“In this as in other areas of language and usage, the Times is not looking to lead the way, set the rules, or break new ground. Our hope is to reflect accepted, standard usage among educated readers.”

If only the Times were as sensitive about our moral heritage.

And yet the new gender language is not just a literary issue; not just another evolution of the English language. It is a moral issue, part and parcel of a radical sexual agenda whose most critical front is not in the university or the press, but in schools. Grammar has not been a popular classroom subject in recent times but it is about to take on new life as handmaiden to gender diversity programs.

Take the video, What are Pronouns?, part of a teaching resource put out by an Australian LGBT network a few months ago to reduce bullying of LGBTQI students and “heteronormativity” — the “belief system” that male-female attraction is normal. It is strongly supported by the Australian Education Union. Watching the video 13- and 14-year-olds will learn not only to ask a person about their “preferred pronouns” but that “genitals and body don’t actually reflect anything about a person’s gender at all.” Respect for someone’s pronouns becomes another opportunity for indoctrination with gender ideology.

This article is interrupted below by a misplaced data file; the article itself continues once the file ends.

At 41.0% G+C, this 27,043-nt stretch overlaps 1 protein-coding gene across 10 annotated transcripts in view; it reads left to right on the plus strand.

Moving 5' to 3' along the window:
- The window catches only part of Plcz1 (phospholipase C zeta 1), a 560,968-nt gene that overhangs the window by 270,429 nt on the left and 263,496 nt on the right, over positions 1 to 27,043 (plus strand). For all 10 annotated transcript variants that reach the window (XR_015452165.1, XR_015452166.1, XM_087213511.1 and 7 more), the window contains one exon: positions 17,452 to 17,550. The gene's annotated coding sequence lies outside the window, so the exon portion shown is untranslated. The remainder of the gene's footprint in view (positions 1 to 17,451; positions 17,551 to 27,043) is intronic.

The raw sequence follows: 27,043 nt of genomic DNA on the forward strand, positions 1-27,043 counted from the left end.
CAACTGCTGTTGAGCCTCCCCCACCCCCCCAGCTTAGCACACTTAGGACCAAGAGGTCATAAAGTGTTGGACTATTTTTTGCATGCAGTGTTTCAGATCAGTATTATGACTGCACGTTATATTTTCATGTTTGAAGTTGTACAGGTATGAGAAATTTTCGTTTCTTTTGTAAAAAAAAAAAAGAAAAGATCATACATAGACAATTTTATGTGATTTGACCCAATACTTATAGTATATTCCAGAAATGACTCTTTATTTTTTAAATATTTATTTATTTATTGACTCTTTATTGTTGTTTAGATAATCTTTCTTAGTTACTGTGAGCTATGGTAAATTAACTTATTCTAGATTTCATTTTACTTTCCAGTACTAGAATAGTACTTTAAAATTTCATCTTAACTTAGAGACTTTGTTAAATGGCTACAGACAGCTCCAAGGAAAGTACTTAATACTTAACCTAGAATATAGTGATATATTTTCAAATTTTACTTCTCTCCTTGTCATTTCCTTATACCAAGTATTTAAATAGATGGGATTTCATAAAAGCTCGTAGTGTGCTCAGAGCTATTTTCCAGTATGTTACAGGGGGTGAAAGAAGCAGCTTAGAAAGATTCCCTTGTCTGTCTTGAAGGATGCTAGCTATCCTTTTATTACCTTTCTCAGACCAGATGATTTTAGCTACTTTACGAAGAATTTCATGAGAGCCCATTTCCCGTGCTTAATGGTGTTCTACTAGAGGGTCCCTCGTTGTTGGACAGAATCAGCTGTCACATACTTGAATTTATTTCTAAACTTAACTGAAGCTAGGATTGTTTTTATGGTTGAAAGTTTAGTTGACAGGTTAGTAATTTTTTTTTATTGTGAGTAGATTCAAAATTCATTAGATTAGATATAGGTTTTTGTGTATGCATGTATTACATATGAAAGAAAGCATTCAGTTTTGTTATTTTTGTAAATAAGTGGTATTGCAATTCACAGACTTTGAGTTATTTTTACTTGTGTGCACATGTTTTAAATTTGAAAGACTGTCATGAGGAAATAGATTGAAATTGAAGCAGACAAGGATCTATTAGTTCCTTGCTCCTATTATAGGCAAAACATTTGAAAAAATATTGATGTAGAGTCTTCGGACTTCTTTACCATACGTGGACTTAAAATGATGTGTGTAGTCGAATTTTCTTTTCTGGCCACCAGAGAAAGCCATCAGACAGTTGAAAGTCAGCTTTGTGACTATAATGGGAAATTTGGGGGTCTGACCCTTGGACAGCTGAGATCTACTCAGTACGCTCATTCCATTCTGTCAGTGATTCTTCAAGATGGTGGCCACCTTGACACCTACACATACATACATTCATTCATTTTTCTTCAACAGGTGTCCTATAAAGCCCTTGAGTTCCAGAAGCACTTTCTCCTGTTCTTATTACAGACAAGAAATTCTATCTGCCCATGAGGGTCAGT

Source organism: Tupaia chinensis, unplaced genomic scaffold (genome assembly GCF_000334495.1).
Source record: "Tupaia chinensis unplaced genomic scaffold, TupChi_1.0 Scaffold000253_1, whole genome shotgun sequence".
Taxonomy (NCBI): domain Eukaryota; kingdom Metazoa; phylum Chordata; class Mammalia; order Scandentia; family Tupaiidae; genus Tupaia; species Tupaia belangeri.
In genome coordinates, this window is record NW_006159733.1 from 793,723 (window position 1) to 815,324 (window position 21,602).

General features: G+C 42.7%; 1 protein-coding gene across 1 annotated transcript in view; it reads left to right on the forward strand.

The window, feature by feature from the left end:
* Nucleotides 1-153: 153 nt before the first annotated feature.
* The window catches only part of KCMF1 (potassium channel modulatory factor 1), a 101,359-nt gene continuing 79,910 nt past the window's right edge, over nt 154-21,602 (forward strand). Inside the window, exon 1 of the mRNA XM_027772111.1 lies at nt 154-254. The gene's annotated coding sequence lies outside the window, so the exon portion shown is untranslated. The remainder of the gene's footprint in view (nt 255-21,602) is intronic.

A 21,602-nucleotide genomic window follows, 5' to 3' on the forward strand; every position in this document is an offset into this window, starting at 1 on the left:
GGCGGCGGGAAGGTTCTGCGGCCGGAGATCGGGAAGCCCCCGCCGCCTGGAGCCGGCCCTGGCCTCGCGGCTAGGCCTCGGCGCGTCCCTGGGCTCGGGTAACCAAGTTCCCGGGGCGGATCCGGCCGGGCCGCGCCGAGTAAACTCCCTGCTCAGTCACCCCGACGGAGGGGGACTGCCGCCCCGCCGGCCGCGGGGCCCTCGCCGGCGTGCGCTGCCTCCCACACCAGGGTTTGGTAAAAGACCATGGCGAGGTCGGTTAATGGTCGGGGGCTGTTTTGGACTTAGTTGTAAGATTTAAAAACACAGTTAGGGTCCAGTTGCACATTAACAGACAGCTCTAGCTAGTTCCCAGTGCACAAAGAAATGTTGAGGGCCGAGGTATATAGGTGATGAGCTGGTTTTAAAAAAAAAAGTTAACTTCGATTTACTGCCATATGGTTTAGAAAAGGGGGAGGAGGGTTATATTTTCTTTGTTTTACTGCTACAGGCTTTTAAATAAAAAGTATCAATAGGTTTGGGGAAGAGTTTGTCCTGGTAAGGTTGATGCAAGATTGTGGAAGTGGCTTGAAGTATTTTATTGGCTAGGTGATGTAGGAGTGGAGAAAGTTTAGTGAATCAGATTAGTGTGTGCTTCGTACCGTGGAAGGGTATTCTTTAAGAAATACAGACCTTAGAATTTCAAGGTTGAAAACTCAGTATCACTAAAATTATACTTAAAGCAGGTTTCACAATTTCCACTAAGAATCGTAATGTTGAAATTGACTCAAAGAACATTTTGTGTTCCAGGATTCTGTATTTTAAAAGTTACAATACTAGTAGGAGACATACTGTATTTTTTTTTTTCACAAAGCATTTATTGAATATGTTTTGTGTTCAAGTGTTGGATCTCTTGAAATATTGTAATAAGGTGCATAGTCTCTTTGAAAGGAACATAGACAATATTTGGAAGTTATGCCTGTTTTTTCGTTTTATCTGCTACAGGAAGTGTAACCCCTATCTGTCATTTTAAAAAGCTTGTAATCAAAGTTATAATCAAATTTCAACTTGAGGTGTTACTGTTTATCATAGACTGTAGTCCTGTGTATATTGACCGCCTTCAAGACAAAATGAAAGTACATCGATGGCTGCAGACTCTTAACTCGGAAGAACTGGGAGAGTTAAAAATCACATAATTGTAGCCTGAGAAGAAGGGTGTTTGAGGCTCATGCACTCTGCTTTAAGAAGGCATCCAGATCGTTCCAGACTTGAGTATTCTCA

Whether this will increase respect among young people for peers confused about their sexuality and decrease bullying remains to be seen. In the meantime it quite clearly infringes the right of children to learn and express any other story about their bodies and sexuality.

No civilized person wants to offend another unnecessarily, even if it seems the other is mistaken or irrational. What exactly to do about pronouns and titles in particular circumstances is not yet clear to me. But I am sure than any wholesale manufacture of words to go with the gender revolution has to be resisted.


This column originally appeared at, and is reprinted with that site’s kind permission.